PAMELA SCOTT JOHNSON Staff Writer
March 21, 2013
Julia Roberts Goad
WILLIAMSON — Tomorrow, Mingo County voters will decide the future of a school levy that has been in place for almost 50 years.
The levy would provide $8,843,894 per year for five years. The Mingo Board of Education put together a steering committee which created a plan on how best to use the funds from the levy.
The largest single expenditure is $2,648,211 planned for support for professional personnel. The money is for salary supplements for personnel, directors, principals and teaching personnel, based on the academic degrees and honors they hold.
Another large amount of levy funds is support for service personnel. The steering committee decided to set aside $1,801,910 for salary supplements for school service personnel such as secretaries, teachers aides and bus drivers.
The committee tagged $1,052,579 so Mingo schools can continue to provide free textbooks and instructional equipment to students. Equipment that has been paid by the levy includes laptop computers, which have been provided to all high school students in the county.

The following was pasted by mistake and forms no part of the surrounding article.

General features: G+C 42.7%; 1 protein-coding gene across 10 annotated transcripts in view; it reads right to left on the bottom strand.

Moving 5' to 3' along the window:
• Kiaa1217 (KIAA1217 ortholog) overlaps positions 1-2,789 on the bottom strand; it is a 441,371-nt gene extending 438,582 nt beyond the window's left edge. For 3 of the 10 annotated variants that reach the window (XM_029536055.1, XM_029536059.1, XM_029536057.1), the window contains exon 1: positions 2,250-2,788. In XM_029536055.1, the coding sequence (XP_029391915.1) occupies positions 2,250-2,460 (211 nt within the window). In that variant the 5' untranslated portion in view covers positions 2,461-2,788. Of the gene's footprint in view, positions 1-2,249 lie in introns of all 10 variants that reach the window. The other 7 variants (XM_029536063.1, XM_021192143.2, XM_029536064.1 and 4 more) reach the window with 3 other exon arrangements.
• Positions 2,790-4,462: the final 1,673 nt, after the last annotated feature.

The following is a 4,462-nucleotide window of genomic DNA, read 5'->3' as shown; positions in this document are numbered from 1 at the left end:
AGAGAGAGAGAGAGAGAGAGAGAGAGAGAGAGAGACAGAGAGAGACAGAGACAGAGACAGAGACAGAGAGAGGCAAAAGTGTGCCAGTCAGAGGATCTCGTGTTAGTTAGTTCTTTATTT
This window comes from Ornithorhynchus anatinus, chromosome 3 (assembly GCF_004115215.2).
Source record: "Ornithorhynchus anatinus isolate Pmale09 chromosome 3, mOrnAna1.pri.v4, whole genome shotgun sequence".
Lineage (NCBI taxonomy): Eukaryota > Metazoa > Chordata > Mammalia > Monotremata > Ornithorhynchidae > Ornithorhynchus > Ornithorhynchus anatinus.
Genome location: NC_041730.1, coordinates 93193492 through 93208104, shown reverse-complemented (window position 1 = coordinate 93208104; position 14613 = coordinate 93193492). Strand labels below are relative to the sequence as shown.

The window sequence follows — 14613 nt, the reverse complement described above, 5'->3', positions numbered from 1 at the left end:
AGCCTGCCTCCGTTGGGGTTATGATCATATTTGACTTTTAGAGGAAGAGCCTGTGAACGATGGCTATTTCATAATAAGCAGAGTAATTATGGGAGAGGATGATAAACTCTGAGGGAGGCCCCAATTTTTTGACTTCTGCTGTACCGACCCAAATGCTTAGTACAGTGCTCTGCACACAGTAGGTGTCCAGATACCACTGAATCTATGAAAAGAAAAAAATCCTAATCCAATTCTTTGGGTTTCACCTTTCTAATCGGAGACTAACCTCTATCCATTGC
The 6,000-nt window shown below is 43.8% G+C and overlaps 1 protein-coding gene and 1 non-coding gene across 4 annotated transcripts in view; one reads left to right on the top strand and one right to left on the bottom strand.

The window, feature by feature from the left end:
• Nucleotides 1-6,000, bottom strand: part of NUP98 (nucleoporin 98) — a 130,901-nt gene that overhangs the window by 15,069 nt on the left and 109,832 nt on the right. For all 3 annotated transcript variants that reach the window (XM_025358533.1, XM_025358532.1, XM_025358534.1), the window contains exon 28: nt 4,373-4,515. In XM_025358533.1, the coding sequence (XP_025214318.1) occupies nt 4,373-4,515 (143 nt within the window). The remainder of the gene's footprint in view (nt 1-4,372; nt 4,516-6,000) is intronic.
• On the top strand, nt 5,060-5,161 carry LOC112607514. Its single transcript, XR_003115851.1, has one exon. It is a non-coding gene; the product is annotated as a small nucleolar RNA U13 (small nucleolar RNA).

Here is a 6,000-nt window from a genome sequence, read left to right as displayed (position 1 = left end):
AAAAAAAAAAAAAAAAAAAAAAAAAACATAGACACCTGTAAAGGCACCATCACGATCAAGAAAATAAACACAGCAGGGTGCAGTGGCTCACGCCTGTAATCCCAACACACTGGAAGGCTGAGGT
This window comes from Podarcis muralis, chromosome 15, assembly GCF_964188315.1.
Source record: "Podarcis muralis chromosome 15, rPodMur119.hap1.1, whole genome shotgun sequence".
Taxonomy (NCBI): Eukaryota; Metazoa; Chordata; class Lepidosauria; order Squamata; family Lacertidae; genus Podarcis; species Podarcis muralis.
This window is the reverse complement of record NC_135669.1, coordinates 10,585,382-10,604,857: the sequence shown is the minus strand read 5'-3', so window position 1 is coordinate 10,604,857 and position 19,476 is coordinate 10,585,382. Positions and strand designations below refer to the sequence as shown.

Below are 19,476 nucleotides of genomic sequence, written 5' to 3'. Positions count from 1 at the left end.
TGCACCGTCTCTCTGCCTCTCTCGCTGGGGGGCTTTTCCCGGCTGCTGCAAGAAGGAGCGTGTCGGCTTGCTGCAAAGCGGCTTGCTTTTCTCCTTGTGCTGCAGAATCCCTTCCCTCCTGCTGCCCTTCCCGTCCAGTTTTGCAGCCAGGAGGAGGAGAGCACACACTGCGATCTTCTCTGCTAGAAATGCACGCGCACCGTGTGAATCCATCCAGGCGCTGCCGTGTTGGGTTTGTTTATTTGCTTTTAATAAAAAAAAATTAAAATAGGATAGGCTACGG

If passed, the levy will provide support for athletic and extracurricular activities. Money for coaches for sports that have not traditionally been in Mingo County schools, such as cross country track, tennis and swimming. It will also provide money for coaches in middle schools.
The county’s two high schools, have agreed to a base allocation of $12,000 each, and then to split an additional $26,000, based on how many students participate in athletics.
Levy funds will be used to support technical and career programs. More than $138,000 will help expand the Pro-Start program, which prepares student for a career in culinary arts and restaurant management, the health field such as nurses and respiratory therapists, business classes and vocational agricultural careers.
Other items the steering committee allocated funds to include support for school repairs, public and school libraries, health services, band and choral activities, and security and prevention resource officers at schools.
If there funds from the levy that are not spent during the school year, such as money put aside for a sport in which students do not express an interest, that money will carry over into the next school year, Keathley explained.
Although the levy would provide a huge financial benefit to schools, it would not increase taxes, as it is simply a continuation of the levy that has been in place since 1964.